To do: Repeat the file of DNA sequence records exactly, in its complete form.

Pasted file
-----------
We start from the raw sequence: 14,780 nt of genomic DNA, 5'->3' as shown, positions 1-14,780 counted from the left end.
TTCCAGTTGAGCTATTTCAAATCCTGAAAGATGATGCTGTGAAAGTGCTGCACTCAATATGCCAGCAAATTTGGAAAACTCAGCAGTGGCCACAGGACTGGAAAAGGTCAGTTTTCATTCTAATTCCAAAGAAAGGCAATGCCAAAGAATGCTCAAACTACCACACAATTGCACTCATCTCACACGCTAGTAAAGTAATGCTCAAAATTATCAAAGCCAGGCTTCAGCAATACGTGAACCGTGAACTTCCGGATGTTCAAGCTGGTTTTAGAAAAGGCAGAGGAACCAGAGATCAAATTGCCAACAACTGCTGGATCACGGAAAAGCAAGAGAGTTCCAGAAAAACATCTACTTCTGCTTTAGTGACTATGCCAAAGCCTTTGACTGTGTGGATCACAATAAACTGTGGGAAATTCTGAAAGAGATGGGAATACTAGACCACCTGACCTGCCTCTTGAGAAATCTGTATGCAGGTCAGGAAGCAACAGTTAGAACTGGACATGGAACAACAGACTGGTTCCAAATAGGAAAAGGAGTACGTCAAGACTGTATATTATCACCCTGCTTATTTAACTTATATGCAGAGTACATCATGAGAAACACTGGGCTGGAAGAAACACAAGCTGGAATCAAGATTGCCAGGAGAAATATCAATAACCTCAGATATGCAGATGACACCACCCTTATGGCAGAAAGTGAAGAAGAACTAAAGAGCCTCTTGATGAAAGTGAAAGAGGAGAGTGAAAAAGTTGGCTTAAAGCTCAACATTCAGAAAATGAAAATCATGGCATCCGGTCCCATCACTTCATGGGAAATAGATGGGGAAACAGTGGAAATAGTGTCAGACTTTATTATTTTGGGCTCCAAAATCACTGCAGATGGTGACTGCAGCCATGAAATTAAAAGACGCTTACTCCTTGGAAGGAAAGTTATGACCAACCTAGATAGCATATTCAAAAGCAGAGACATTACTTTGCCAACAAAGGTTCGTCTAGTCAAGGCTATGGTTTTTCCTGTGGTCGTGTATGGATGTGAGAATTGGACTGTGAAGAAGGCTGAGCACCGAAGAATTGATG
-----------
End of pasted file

We start from the raw sequence: 14,780 nt of genomic DNA, 5'->3' as shown, positions 1-14,780 counted from the left end.
TTCCAGTTGAGCTATTTCAAATCCTGAAAGATGATGCTGTGAAAGTGCTGCACTCAATATGCCAGCAAATTTGGAAAACTCAGCAGTGGCCACAGGACTGGAAAAGGTCAGTTTTCATTCTAATTCCAAAGAAAGGCAATGCCAAAGAATGCTCAAACTACCACACAATTGCACTCATCTCACACGCTAGTAAAGTAATGCTCAAAATTATCAAAGCCAGGCTTCAGCAATACGTGAACCGTGAACTTCCGGATGTTCAAGCTGGTTTTAGAAAAGGCAGAGGAACCAGAGATCAAATTGCCAACAACTGCTGGATCACGGAAAAGCAAGAGAGTTCCAGAAAAACATCTACTTCTGCTTTAGTGACTATGCCAAAGCCTTTGACTGTGTGGATCACAATAAACTGTGGGAAATTCTGAAAGAGATGGGAATACTAGACCACCTGACCTGCCTCTTGAGAAATCTGTATGCAGGTCAGGAAGCAACAGTTAGAACTGGACATGGAACAACAGACTGGTTCCAAATAGGAAAAGGAGTACGTCAAGACTGTATATTATCACCCTGCTTATTTAACTTATATGCAGAGTACATCATGAGAAACACTGGGCTGGAAGAAACACAAGCTGGAATCAAGATTGCCAGGAGAAATATCAATAACCTCAGATATGCAGATGACACCACCCTTATGGCAGAAAGTGAAGAAGAACTAAAGAGCCTCTTGATGAAAGTGAAAGAGGAGAGTGAAAAAGTTGGCTTAAAGCTCAACATTCAGAAAATGAAAATCATGGCATCCGGTCCCATCACTTCATGGGAAATAGATGGGGAAACAGTGGAAATAGTGTCAGACTTTATTATTTTGGGCTCCAAAATCACTGCAGATGGTGACTGCAGCCATGAAATTAAAAGACGCTTACTCCTTGGAAGGAAAGTTATGACCAACCTAGATAGCATATTCAAAAGCAGAGACATTACTTTGCCAACAAAGGTTCGTCTAGTCAAGGCTATGGTTTTTCCTGTGGTCGTGTATGGATGTGAGAATTGGACTGTGAAGAAGGCTGAGCACCGAAGAATTGATG